John is silent for a moment. “I think so. I can’t hold his being alive against him, can I?”

“He gets this look in his eyes,” Mary says after a pause. “When he looks at you. He gets this look.”

“You’re not letting this go, are you.”

“I just want to understand,” she says. Her feet touch his shin.

John turns on his side to face her and wraps an arm around her legs, his thumb moving on her skin. He looks into her eyes and Mary waits, patiently. She loves him, in this moment, more than ever. The shadow of a plea on his face. His lips pressing slightly together. She’s momentarily tempted to reach out and touch them.

Outside a clock strikes the half hour, and then John begins to talk. About meeting Sherlock. About living with him. How there were moments he wanted to strangle him. How, as the years went by, half a word was usually enough. How Sherlock used to play the violin for him when he couldn’t sleep. How there were days when they locked themselves in and didn’t open the door for no one, not even Mrs Hudson. Them against the world.

“We drove each other up the wall sometimes, and sometimes we shouted at each other until our throats went raw, but it didn’t matter, you know? It was okay. We needed that. Some sense of balance. Do you know what I mean? People are always so ready to assume we were lovers, and yes, I do get defensive because they don’t get it. Things were never like that between us. It went further than that, in a way. It was like the craziest, wildest, unacknowledged love affair you can imagine.”

“So you did love him,” Mary says.

“He was the most important person in my life. And when you share experiences like we did, it gets... hard, sometimes, to keep your heart out of it. So I loved him, yes. I did.”

“Did he know, you think?”

The corners of John’s mouth lift a little. “He’s Sherlock. He knows everything. I mean, I never told him, but still. And it was a mutual thing, as well. We never talked about it, but we were aware we never talked about it, if that makes sense.”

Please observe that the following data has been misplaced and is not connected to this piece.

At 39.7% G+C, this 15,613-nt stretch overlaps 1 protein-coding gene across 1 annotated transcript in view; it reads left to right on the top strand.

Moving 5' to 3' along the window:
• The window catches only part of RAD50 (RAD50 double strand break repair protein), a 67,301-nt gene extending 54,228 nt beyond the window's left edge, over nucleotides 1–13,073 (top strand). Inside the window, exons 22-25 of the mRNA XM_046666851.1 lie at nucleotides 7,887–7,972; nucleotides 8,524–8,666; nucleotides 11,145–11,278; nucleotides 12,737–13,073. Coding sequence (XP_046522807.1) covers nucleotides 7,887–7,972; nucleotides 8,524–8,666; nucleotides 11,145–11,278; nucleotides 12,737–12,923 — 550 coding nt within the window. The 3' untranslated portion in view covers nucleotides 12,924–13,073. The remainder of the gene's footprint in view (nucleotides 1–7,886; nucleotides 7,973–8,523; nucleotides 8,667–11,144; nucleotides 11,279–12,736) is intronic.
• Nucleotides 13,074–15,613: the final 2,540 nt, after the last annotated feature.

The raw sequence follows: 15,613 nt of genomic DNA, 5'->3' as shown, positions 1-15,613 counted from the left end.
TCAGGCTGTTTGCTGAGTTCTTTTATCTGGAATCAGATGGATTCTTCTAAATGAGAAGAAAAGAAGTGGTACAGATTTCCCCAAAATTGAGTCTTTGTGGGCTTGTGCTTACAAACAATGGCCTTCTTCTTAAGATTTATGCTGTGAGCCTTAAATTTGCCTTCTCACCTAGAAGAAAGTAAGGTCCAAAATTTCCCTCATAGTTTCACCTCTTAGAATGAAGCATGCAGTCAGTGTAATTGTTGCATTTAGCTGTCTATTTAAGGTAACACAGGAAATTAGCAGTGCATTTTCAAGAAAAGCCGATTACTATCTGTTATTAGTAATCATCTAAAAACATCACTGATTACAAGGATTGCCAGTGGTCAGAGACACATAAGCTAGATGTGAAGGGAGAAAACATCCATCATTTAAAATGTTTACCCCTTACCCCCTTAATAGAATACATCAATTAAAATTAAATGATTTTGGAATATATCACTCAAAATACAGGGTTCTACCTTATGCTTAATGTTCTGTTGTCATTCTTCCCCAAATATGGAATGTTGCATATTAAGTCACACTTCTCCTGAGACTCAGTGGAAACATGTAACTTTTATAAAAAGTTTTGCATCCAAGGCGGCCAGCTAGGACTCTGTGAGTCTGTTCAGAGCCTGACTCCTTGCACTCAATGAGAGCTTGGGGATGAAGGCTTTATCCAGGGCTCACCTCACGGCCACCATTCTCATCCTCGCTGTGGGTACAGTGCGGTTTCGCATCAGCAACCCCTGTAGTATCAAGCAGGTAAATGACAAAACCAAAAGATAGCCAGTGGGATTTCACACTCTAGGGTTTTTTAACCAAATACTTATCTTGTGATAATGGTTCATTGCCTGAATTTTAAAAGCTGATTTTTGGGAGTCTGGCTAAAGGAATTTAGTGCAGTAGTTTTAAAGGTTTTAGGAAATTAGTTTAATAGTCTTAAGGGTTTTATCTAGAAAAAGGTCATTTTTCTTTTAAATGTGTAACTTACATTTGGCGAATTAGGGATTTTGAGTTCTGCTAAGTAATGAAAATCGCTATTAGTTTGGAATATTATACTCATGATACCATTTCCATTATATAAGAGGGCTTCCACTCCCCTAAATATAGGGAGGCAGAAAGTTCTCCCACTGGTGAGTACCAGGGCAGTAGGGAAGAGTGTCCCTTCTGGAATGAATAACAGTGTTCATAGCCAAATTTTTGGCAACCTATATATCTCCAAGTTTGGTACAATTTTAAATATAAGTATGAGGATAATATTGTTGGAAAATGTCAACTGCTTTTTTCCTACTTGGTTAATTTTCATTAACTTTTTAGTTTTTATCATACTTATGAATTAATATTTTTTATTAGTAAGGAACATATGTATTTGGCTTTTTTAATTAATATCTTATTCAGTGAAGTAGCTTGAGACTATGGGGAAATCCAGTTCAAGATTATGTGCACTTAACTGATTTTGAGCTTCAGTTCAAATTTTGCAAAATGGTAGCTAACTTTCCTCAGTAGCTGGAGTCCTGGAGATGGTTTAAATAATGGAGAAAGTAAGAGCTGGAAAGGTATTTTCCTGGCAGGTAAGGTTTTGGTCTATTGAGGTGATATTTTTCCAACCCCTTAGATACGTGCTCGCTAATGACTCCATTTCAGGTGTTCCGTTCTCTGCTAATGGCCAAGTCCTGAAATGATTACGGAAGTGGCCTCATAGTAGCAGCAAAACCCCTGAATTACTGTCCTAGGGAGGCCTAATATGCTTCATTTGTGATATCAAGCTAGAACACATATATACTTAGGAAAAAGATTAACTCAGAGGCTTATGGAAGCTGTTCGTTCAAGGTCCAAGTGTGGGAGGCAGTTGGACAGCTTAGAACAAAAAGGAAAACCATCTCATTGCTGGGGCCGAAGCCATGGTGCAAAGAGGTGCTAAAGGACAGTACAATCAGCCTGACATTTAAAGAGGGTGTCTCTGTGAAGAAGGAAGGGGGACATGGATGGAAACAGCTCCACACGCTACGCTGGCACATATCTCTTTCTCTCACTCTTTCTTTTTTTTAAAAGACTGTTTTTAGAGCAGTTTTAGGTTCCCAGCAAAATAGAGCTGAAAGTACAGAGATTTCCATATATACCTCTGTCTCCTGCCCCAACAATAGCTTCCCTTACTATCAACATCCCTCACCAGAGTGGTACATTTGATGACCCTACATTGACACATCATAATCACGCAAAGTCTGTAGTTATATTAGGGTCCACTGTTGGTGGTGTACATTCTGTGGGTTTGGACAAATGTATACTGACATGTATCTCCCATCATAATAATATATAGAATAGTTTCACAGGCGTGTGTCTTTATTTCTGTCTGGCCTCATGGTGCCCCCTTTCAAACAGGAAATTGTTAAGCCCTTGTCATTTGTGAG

He pauses and narrows his eyes in thought. “There were moments, though. That I just...” He trails off, and he’s back, momentarily, at 221B, Sherlock two, maybe three steps away, eyes clear and fond. Defenceless, almost. John shakes his head, ridding his mind of the image.

“Sometimes I just... I wanted to know what would happen, if I’d turn it into something real. No, not real, something... unambiguous. You know? Sometimes we would look at each other and there would be that feeling of being on the verge of something, but...”

“You didn’t dare,” Mary says.

“Yeah, maybe. Or we didn’t want to. Change things, I mean. It worked, the way it was between us. Most of the time, anyway.” John chuckles. “I threatened to move out once, just to see how he’d react.”


“He slammed me into the nearest wall and vowed to dismember me if I ever said anything that stupid ever again.”

Mary laughs. “Charming.”

“Very. And then he stormed off to God knows where and returned in the evening and spent the next, I don’t know, twenty minutes telling me in his own way how much he appreciated having me as a flatmate and that he was ready to do practically anything to make me change my mind. It was quite sweet, actually.” John smiles at the memory.

“And now he’s back.”

“And now he’s back.” John touches Mary’s cheek. She moves in and kisses him, softly.


“Confused, mostly,” John says. “But happy, yes.” His gaze moves over her face, as if he’s following a trail of newly discovered details. “I’m lucky to have you.”

Mary’s eyes crinkle at the corners. “Is that singular you or plural you?”

A smile, brief and flickering. “Singular, of course.”

Turning onto her back, Mary says, with a hint of playfulness in her voice, “Well, I don’t know. It seems like I’m going to have to compete against Sherlock.”

“No,” says John, shaking his head in emphasis. “You don’t.”

At the tone of his voice, Mary’s amused smile softens into something gentler. “I was only teasing, John.”

“What I feel for you—”

In a quick movement, Mary rolls over and puts her fingers to his lips. “Don’t,” she says. “I know you love me. And I know you love him—” John starts to protest, but she silences him with the combined force of her fingers and her eyes. “—and I’m fine with that. I really am. You still want to marry me, yes?” She removes her hand.

“God, I do. Absolutely, yes.”

Mary nods. “Good. That’s all that matters to me. You don’t have to feel guilty, or pretend, if there’s still something there. I mean, I saw it with my own eyes, tonight, and that’s okay. It’s fine. I don’t expect you to... unlove him for my sake.”

John looks at her for a long, quiet moment. There are things he feels he needs to explain to make her realise exactly what she’s saying, how much she’s offering him. But something in those patient eyes of hers tells him that she knows, that perhaps she’s always known.

“Thank you,” he says softly, inadequately, and he feels an overwhelming tenderness expanding in his heart, the heart she has allowed him to be never fully hers.

He kisses her, warm and gentle, and she smiles against his lips.